“Life's most persistent and urgent question is, ‘What are you doing for others?’” the Rev. Dr. Martin Luther King Jr. once said to an audience in Montgomery, Alabama in 1957.
In 1994, Congress passed the King Holiday and Service Act, designating Martin Luther King Jr. Day as a national day of service. Every year on the third Monday in January, Americans honor Dr. King’s legacy, service, and leadership by engaging in community activism and volunteering.
If you are looking for a unique and long-term way to make an impact in your community, consider becoming a CASA volunteer, or Court Appointed Special Advocate, and help children and families right here in Bastrop County.
“CASA is more than just your everyday volunteer opportunity,” said Kristi Glasper, executive director of CASA of Bastrop, Fayette & Lee Counties. “Our volunteers commit their time to make a direct, lasting impact in the life of a child in foster care, giving them a better chance at a happy future.”
When a family is in crisis and a child is removed from home, the child is placed in the foster care system, sometimes far away from their family, friends, loved ones and home community. Though they are in this situation due to no fault of their own, they face a higher risk than their peers of negative outcomes such as homelessness, mental health problems and dropping out of school.
“Due to the trauma they have experienced and being separated from their families, children in foster care are the most vulnerable of the vulnerable,” said Glasper. “They need a dedicated advocate to look after them and make sure their voice is heard while they are in the child welfare system.”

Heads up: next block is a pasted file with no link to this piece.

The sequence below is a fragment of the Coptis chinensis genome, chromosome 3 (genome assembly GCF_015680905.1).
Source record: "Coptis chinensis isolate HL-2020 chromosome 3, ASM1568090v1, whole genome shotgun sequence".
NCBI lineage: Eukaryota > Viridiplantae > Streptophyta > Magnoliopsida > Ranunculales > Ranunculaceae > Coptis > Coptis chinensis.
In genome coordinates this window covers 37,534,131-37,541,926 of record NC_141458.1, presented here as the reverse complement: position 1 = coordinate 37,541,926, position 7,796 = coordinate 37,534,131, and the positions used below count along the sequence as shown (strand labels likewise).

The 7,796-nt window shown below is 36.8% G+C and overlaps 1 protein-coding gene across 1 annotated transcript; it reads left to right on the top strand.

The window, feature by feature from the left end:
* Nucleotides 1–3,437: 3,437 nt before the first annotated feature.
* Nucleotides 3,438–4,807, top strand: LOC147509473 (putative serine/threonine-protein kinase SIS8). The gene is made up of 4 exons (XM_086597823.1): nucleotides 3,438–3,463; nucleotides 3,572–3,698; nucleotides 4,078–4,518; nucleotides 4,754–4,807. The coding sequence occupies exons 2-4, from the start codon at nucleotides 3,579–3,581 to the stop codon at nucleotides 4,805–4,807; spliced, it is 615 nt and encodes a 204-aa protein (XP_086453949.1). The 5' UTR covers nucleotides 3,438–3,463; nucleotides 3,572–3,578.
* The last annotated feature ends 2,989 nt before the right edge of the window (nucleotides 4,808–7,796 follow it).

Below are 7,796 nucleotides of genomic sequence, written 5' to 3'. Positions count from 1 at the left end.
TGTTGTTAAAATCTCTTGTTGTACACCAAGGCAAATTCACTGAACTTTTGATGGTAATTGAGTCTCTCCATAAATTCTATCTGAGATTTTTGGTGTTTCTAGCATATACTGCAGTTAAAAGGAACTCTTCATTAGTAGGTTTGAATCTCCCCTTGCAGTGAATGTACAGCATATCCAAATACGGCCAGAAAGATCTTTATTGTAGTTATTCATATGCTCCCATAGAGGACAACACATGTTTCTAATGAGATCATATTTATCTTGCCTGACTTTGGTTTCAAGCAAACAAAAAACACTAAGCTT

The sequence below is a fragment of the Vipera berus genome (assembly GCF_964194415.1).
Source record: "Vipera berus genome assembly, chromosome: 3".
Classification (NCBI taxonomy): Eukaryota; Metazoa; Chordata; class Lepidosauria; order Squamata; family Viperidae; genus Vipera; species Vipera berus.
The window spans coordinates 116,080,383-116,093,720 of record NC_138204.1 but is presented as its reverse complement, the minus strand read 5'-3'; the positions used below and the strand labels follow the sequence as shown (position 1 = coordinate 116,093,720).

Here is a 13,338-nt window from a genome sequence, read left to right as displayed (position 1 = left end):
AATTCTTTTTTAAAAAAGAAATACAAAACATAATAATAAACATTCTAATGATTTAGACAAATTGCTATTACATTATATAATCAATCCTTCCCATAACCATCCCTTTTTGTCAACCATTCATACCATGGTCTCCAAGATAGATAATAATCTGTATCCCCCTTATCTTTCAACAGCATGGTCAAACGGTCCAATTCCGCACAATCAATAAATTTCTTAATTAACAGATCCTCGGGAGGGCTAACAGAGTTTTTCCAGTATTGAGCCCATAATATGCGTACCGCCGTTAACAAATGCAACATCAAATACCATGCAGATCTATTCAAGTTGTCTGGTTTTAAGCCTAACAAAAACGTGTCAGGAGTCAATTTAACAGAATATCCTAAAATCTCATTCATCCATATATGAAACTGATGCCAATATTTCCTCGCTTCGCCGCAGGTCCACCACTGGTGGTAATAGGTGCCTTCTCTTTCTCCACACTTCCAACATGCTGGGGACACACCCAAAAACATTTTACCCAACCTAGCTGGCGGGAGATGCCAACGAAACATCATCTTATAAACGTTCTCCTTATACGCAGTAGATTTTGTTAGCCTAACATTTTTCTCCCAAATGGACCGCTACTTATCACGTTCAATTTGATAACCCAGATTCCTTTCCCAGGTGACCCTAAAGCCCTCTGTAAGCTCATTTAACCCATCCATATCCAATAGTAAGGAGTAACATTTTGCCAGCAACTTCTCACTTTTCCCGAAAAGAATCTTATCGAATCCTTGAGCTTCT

CASA volunteers go through pre-service training and then are appointed by judges to advocate for the best interest of a child in foster care. They get to know the child individually, and speak with their family of origin, foster parents, teachers, therapist, and others, to form a holistic picture of the child’s unique needs and circumstances. Their advocacy helps ensure the child’s best interests are heard in the court, and that they are safe and supported while they are in foster care.
CASA volunteers advocate first and foremost for reunification with the child’s family of origin and help ensure that the child and their parents have a network of family members and other adults who will support them even after their time involved with foster care. When reunification is not safe or possible, they advocate for the child to live with relatives or a loving adoptive family.
“We know that it is best for children when they can live safely at home,” said Glasper. “In fact, we hope for a day when CASA is no longer needed because all children are healthily and happily growing up with their families. Until then, we need more community members to step up and advocate, right here, right now.”
Last year, 53 CASA volunteers served 193 children in the foster care system in Bastrop, Fayette & Lee Counties, but 33 children still need a volunteer to advocate for their best interests. The CASA movement’s goal is to grow to serve all the children in the Texas system.
“Dr. King envisioned a ‘beloved community,’ where all people have the same opportunities to thrive. At CASA of Bastrop, Fayette & Lee Counties, we believe that change starts with children,” said Glasper.
For more information about becoming a CASA Volunteer, visit HYPERLINK "http://www.BecomeACASA.org" www.BecomeACASA.org or call 512.409.0771. Virtual CASA Volunteer training is scheduled for March 2021.